Guess Which American City Has The Most Debt Per Taxpayer
If you’re an American…which I’m assuming most of you are, then you know that we’re in a ton of debt and that we are in huge need of a credit counseling solution.
School tuition and governmental overspending account for a lot of it.
Recently, a study was conducted by a government watchdog Truth in Accounting.
American taxpayers have a much heavier debt burden than they are aware of. How and when municipalities publish their financial accounts varies greatly throughout the United States. A significant number of U.S. municipalities do not publish all the liabilities that their residents have such as housing and transit authorities and school districts. Unfortunately, this means that taxpayers are not aware of the entire extent of their cities’ liabilities, which all too often are unfunded. At some point, residents will be sorely disappointed when their taxes have to be raised significantly or when their services are cut; worse yet, numerous municipalities are in such bad shape, that there is a strong likelihood that residents could well be facing tax hikes and service cuts simultaneously.
The results found which American city actually has the best and worst .
The results of the study were as follows:
- Chicago’s combined Taxpayer Burden: $119,110
- New York City’s combined Taxpayer Burden: $85,600
- Los Angeles’ combined Taxpayer Burden: $56,390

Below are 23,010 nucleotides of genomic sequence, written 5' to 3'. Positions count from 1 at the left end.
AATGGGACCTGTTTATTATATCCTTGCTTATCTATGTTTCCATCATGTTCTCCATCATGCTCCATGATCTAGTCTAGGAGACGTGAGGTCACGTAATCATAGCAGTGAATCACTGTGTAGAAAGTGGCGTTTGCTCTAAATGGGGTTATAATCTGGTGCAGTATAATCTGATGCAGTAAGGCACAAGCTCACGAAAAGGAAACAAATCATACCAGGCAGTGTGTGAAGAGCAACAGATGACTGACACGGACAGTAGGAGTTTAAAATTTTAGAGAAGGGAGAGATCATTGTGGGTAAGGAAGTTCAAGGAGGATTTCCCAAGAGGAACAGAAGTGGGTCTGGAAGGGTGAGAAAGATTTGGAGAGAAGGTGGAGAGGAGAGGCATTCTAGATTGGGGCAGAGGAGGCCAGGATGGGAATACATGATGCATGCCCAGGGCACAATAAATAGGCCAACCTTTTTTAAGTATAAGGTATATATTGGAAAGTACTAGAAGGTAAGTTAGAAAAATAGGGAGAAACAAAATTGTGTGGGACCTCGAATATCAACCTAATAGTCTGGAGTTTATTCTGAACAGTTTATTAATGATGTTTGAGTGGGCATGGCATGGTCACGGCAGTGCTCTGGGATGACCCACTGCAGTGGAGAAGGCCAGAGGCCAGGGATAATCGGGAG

- Philadelphia’s combined Taxpayer Burden: $50,120
- San Jose’s combined Taxpayer Burden: $43,120
- San Diego’s combined Taxpayer Burden: $35,410
- Dallas’ combined Taxpayer Burden: $33,490
- Houston’s combined Taxpayer Burden: $22,940
- San Antonio’s combined Taxpayer Burden: $16,660
- Phoenix’s combined Taxpayer Burden: $13,290
According to Fox News,
Forbes reported that the city’s taxpayer burden is attached to unfunded retirement obligations amassed over of a number of years: $39 billion in retirement benefits have been promised; $28 billion in pension and $842.9 million in retiree health care benefits haven’t been funded.
Lower in debt were Los Angeles and Philadelphia; Los Angeles’ combined Taxpayer Burden: $56,390; Philadelphia’s combined Taxpayer Burden: $50,120.
“The largest cities in the U.S. issue so-called ‘Comprehensive Annual Financial Reports,’ but most of them aren’t so comprehensive,” Bill Bergman, Truth in Accounting’s director of research, told Fox News via email.
The report questioned if cities’ annual financial reports “comprehensively track municipal accounts such as school districts, transit agencies, utility systems, etc.”